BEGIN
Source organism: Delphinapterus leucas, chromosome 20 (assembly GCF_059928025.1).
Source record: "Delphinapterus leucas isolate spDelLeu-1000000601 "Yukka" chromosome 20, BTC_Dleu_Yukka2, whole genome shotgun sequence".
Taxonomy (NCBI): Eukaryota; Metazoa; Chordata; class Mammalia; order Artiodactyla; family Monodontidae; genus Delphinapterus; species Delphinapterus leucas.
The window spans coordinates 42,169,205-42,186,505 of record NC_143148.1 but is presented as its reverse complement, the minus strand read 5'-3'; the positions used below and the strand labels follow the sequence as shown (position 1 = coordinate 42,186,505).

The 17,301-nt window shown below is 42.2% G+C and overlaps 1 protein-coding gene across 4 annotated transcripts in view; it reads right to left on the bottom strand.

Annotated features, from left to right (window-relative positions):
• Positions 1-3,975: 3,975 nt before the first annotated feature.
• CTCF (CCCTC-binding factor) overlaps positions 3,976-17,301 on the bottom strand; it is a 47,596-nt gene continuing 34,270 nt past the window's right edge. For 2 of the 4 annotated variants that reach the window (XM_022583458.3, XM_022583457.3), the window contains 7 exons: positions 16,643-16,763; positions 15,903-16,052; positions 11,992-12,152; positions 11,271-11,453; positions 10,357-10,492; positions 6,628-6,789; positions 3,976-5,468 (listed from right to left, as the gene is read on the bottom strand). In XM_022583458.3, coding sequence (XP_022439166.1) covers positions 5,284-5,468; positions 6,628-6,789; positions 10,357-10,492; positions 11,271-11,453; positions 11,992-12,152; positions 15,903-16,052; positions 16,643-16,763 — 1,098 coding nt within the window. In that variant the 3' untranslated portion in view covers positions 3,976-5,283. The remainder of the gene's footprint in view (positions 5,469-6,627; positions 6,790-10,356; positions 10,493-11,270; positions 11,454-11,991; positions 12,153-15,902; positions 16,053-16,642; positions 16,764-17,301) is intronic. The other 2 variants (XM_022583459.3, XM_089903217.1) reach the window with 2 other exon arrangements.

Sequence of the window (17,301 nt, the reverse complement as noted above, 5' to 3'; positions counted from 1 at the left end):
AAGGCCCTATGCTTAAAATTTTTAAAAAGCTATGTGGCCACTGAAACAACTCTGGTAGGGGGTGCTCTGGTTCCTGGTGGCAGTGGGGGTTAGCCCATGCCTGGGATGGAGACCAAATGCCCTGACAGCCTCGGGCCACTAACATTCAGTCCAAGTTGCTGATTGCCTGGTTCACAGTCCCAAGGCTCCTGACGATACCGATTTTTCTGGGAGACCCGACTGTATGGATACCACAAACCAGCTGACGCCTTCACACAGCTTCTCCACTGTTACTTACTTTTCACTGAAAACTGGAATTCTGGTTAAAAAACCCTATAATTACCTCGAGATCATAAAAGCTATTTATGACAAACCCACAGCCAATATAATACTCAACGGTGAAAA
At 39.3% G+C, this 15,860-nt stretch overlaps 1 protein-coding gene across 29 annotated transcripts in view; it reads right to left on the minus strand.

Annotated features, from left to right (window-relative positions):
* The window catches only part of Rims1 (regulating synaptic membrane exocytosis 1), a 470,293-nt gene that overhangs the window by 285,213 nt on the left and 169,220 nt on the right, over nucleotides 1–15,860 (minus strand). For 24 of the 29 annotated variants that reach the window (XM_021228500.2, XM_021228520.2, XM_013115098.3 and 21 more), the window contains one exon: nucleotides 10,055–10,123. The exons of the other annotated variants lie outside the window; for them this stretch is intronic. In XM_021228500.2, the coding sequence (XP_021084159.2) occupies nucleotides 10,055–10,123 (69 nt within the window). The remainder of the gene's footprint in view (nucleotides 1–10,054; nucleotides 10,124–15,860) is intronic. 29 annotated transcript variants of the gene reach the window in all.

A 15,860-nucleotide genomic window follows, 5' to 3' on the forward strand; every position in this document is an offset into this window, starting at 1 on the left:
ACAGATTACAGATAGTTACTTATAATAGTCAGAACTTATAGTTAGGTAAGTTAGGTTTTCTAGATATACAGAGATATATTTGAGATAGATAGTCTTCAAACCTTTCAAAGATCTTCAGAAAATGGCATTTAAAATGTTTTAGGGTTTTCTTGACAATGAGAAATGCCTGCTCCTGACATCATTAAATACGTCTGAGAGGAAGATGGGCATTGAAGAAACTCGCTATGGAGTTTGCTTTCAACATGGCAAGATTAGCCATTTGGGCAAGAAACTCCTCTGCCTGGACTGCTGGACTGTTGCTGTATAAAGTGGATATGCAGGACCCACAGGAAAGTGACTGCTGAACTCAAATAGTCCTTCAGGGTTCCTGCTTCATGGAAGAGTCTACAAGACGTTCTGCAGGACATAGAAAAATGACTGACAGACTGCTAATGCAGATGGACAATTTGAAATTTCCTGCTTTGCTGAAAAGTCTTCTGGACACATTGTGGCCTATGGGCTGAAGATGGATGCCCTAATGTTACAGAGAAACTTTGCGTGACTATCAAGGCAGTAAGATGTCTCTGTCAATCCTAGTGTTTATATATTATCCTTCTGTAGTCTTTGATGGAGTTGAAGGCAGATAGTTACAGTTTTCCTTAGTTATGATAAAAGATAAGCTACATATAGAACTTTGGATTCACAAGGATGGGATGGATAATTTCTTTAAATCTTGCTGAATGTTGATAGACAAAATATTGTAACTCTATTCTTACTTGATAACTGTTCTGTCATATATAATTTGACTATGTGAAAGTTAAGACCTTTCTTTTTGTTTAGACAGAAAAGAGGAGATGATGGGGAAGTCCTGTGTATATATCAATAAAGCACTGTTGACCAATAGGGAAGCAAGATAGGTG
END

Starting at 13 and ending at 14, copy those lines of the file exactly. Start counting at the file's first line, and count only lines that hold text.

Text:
* The window catches only part of Rims1 (regulating synaptic membrane exocytosis 1), a 470,293-nt gene that overhangs the window by 285,213 nt on the left and 169,220 nt on the right, over nucleotides 1–15,860 (minus strand). For 24 of the 29 annotated variants that reach the window (XM_021228500.2, XM_021228520.2, XM_013115098.3 and 21 more), the window contains one exon: nucleotides 10,055–10,123. The exons of the other annotated variants lie outside the window; for them this stretch is intronic. In XM_021228500.2, the coding sequence (XP_021084159.2) occupies nucleotides 10,055–10,123 (69 nt within the window). The remainder of the gene's footprint in view (nucleotides 1–10,054; nucleotides 10,124–15,860) is intronic. 29 annotated transcript variants of the gene reach the window in all.

A 15,860-nucleotide genomic window follows, 5' to 3' on the forward strand; every position in this document is an offset into this window, starting at 1 on the left: